The holiday was pretty much as described in the Trip Notes - a chance to see beyond the beaches and bodegas and experience, as much as you can as a tourist, a little bit more of real Cubans living their lives, as well as visit some of the different areas of this fascinating country in a period of transition. The cycling was challenging but it certainly did improve my fitness. The food was rather unexciting and the lavatory arrangements unpredictable, but these had been well signalled by the literature. The weather was consistently hot and humid, so the excellent backup from the support team, whether water, fruit, local knowledge or just encouragement on the road, was very much appreciated.
- What was the most inspirational moment of your trip?
A few inspirational moments would include:
- Cycling along the Malecon in Havana - the first day in a city laden with atmosphere.
- Jamming with a Cuban guitarist on the Cuban local instrument, the 'tres' - a humbling experience.
- Seeing firsthand the bullet holes and torture chambers associated with the first, abortive, uprising, reminding us that revolutions are about people, not necessarily ideology.
- Visiting a tobacco famer's tiny plantation, cmplete with hand-cranked water pump and drying shed: micro-agriculture in action.
- Exchanging a very limited Spanish vocabulary with a populace who were almost entirely polite, appreciative and friendly (the exception being staff in the large hotels, for whom tourists have become walking ATMs).
- Being able to explore both Trinidad and, to the East, a sugar plantation, both of which gave a sense of how the country must have been not so long ago.
- An impromptu dancing lesson in the one restaurant where we defied the Leader's choice of eatery and went off on our own. Although Juan Carlos' choices were in fact consistently better.
- The scenery overall, although the view of the mountains on the third day, leaving Cienfuegos, remains memorable.
- The polite, neat, well-dressed school children, who always waved and yelled at us (though, perhaps forutitously, we couldn't understand what they were yelling..)
- What did you think of your group leader?
Juan Carlos could not have been better: experienced, supportive, polite, well-briefed, patient and firm when necessary. He went to bed last, was first up, and despite plainly having to spend half the day organising suitable venues that were prepared to take 18 tourists at a sitting, appeared consistently unruffled. He was also extremely well briefed on the history of all the locales we visited, and all of the local trips maintained their interest, although I did skip the castle in Santiago.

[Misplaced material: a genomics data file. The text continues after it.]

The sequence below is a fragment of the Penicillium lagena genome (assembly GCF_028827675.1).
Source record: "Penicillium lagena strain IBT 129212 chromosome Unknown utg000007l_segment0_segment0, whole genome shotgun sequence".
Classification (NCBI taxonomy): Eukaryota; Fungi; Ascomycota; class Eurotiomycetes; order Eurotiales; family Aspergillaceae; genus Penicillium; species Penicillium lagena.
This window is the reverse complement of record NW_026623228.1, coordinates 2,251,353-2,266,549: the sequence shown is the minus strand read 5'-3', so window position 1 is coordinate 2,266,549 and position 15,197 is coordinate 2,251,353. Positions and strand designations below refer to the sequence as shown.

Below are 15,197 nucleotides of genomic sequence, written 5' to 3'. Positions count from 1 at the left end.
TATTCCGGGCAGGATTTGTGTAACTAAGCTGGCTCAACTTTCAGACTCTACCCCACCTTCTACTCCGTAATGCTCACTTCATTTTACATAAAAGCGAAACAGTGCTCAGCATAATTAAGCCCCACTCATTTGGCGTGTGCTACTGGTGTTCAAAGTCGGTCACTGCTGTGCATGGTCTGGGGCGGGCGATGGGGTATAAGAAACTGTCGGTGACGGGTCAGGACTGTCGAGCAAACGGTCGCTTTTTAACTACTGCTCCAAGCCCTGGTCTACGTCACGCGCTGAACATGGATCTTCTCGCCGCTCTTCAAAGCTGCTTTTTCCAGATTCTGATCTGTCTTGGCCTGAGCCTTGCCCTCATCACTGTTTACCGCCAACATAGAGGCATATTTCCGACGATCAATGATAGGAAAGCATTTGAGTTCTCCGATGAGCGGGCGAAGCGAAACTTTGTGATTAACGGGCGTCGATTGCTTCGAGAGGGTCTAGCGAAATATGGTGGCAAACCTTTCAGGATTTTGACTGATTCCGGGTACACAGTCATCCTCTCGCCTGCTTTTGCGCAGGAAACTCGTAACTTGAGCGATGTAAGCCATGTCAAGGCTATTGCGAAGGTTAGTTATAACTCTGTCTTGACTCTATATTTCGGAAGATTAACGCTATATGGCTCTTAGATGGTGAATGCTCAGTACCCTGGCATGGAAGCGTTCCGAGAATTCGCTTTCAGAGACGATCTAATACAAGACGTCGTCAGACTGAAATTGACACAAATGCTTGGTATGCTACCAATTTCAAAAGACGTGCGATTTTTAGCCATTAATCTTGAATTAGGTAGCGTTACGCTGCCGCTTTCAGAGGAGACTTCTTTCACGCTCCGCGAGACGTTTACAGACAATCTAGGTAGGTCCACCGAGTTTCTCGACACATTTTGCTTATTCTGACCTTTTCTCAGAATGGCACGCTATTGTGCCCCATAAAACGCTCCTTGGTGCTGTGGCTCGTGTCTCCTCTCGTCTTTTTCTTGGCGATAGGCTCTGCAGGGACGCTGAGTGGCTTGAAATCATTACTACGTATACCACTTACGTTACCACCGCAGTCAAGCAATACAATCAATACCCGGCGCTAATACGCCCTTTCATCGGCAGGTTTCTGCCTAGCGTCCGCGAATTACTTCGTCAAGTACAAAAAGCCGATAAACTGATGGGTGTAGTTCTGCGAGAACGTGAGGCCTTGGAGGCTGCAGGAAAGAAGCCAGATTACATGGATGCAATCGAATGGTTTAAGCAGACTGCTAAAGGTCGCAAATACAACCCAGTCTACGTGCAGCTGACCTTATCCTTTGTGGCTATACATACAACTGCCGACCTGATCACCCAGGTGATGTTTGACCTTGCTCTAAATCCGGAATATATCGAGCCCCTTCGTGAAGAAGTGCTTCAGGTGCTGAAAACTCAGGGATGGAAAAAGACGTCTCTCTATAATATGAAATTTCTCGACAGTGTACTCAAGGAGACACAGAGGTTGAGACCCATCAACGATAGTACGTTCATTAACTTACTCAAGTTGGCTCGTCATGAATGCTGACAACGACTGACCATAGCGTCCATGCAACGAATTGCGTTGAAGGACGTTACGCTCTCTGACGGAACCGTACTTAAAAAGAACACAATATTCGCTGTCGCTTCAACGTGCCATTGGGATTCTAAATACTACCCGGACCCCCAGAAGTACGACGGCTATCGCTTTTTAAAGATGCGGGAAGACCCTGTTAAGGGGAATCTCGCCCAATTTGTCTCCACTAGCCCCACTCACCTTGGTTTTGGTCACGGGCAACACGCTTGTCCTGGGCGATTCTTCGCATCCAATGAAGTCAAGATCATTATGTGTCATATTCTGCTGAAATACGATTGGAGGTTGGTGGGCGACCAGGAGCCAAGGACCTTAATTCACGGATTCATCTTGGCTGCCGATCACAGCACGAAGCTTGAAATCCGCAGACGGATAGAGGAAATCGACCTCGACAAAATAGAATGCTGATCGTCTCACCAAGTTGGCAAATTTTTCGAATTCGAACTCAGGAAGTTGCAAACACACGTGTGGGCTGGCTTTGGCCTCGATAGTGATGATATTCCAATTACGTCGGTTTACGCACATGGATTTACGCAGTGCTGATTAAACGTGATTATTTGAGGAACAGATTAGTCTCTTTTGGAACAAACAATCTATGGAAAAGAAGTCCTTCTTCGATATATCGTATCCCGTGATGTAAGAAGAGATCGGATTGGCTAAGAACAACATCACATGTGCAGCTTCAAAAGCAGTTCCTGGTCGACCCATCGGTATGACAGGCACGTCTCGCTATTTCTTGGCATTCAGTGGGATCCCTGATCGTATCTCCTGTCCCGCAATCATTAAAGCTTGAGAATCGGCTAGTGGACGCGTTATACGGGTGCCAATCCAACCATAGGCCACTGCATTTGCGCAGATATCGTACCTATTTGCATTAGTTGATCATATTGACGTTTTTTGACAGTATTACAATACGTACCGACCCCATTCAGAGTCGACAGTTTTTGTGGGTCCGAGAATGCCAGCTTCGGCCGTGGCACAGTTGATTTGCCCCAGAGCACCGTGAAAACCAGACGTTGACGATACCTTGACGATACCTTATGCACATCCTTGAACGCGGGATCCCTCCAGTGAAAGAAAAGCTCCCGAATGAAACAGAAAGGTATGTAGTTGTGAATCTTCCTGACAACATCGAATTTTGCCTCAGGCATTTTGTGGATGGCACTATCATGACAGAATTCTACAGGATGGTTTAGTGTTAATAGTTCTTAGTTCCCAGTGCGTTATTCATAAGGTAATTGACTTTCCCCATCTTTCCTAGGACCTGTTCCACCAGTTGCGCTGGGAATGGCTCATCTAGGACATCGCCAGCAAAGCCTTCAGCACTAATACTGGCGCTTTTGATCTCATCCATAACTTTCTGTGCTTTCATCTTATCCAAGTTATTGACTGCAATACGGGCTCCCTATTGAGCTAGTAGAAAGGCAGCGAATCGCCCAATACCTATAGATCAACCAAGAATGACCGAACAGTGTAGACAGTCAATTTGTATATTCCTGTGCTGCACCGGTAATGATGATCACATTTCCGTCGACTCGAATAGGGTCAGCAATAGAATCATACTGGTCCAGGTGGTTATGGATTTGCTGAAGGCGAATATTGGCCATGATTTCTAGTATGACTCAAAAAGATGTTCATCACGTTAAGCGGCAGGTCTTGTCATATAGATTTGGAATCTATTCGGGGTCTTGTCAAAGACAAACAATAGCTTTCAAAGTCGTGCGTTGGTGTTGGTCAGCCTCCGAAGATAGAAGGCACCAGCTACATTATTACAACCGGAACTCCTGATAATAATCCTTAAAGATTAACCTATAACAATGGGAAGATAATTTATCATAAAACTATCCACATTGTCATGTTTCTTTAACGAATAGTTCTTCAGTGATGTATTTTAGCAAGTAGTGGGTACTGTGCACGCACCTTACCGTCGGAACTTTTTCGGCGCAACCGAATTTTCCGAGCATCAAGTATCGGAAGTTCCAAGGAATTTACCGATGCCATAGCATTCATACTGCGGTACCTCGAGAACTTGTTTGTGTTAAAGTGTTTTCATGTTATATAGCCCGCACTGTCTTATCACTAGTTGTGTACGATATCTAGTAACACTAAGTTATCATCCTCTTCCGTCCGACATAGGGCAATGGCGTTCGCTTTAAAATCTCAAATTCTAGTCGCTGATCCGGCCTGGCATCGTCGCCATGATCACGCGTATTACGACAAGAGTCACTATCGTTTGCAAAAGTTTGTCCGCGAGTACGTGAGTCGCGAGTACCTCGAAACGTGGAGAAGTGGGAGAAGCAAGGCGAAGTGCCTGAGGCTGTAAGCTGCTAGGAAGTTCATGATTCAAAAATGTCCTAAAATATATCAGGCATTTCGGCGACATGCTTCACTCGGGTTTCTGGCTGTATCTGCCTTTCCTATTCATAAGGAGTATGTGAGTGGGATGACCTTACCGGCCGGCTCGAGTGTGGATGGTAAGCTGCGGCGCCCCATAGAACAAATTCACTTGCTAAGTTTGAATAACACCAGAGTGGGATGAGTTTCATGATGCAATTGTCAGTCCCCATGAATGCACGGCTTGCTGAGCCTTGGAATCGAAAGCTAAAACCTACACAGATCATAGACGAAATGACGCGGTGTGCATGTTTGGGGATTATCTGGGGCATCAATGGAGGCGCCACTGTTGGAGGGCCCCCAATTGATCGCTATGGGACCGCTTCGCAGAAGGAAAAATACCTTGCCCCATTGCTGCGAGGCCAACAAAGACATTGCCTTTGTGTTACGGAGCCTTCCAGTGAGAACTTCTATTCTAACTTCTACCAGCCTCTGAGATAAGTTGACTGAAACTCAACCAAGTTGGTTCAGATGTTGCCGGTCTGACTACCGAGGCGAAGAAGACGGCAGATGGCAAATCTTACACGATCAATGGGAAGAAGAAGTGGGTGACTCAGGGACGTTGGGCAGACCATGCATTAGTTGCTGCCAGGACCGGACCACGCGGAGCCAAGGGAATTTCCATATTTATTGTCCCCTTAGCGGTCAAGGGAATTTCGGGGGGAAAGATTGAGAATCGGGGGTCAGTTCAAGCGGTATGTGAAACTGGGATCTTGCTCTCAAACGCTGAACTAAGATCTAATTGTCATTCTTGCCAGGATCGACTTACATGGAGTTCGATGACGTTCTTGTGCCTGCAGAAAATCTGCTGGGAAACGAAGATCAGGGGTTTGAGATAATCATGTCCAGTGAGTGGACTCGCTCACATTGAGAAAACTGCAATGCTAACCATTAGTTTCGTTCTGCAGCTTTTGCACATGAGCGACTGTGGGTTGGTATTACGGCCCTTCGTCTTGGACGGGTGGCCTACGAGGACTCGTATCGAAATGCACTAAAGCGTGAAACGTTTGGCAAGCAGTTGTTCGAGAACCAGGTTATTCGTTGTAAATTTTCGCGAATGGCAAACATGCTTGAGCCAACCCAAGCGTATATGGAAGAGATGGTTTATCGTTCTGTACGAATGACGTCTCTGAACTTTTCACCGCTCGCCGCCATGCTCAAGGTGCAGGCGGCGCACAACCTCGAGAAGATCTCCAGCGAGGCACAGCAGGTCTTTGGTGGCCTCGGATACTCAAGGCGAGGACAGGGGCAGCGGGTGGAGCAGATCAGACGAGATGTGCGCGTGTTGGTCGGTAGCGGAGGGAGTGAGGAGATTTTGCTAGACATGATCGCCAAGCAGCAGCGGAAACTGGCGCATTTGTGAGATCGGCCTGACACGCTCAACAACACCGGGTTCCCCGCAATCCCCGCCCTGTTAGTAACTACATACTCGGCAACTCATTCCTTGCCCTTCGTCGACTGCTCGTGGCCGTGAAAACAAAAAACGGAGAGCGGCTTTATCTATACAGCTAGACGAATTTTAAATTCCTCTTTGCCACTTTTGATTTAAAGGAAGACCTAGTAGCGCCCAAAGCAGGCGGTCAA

Juan Carlos would also travel at the back of the line of cyclists when he felt it was necessary to give encouragement or help. In short, a real professional.
- Do you have any advice for potential travellers?
Read the Trip Notes - they do explain pretty much everything. Things I found useful: medical kit, clothes washing liquid, toilet roll, indigestion tablets (helpful for another member of the team), headscarf (the sun is very hot), Factor 30 sunscreen, a single room, my own gel saddle, lots of change in Convertible Pesos for tips, anti-insect spray.
Unbelievably, I only got bitten by a mosquito once, which I attribute to my ingestion of 6 yeast pills daily for 2 weeks prior and throughout the trip.
Things I didn't need - jacket, shirts, shoes - all venues were informal. Although the Trip Notes and the guide books advise extreme caution re: pickpockets and camera snatchers, I didn't in fact feel threatened and wished I'd brought my posh camera - although I didn't go out clubbing or stroll the streets late at night.
Things I wished I'd bought - a Cuban tres 6-string guitar, some percussion instruments.
Things to avoid - any CDs on sale by all the musicians who play at every lunch and dinner without exception - unless you particularly like their music, of course.
Things I did buy - cigars. You can get more at the airport, but they are certainly more expensive back home, so worth stocking up on. Similarly, the authentic rums of Santiago de Cuba - Santiago and Caney. You can get them at the airport as well.
- Is there anything else you would like to add?
As others have noted, the first day, at the end of which one is cycling into an East wind in a state of unfitness, was tough. However, the alternative would be to have a much longer coach transfer on the first proper day of the trip and I don't think that would go down well with people who want to get straight on the bike, so on balance I think the routing is good as it is.
If it were possible to study the route on the map the evening beforehand, to prepare for the next day's cycling, I would have been able to pace myself better. Perhaps this is only of relevance to the terminally unfit, but may be worth a thought.
The one thing that would have improved my trip would have been good and consistent air conditioning at the hotels. They mostly wouldn't function till 4 AM, when they would wake us up with a chill, necessitating a change to the dial and a repeat of the cycle. I appreciate the impossibility of changing anything for the sake of effete Europeans, but you did ask.
I think the tip for the support crew at the end (suggested as 50 CUC) should be compulsory. They did such a good job, with consistent good humour and organisation, that to refuse to tip them (as two of our group did) is deeply insulting. I would hate Cubans to think that all cycling Brits are demanding, tightfisted, mean-spirited whingers who don't appreciate other people's efforts.